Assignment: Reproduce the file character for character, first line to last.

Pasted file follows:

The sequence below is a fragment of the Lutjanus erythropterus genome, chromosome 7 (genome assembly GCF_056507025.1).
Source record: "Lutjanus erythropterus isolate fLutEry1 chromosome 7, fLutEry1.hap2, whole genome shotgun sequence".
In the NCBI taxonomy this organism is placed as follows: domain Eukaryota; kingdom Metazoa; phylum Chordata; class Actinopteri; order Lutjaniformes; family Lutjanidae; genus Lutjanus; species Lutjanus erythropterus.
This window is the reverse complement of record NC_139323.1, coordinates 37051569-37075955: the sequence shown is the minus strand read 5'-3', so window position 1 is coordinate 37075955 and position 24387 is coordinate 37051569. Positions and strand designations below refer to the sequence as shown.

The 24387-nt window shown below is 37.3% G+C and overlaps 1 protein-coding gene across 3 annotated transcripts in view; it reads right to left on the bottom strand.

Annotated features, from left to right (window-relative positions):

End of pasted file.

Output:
The sequence below is a fragment of the Lutjanus erythropterus genome, chromosome 7 (genome assembly GCF_056507025.1).
Source record: "Lutjanus erythropterus isolate fLutEry1 chromosome 7, fLutEry1.hap2, whole genome shotgun sequence".
In the NCBI taxonomy this organism is placed as follows: domain Eukaryota; kingdom Metazoa; phylum Chordata; class Actinopteri; order Lutjaniformes; family Lutjanidae; genus Lutjanus; species Lutjanus erythropterus.
This window is the reverse complement of record NC_139323.1, coordinates 37051569-37075955: the sequence shown is the minus strand read 5'-3', so window position 1 is coordinate 37075955 and position 24387 is coordinate 37051569. Positions and strand designations below refer to the sequence as shown.

The 24387-nt window shown below is 37.3% G+C and overlaps 1 protein-coding gene across 3 annotated transcripts in view; it reads right to left on the bottom strand.

Annotated features, from left to right (window-relative positions):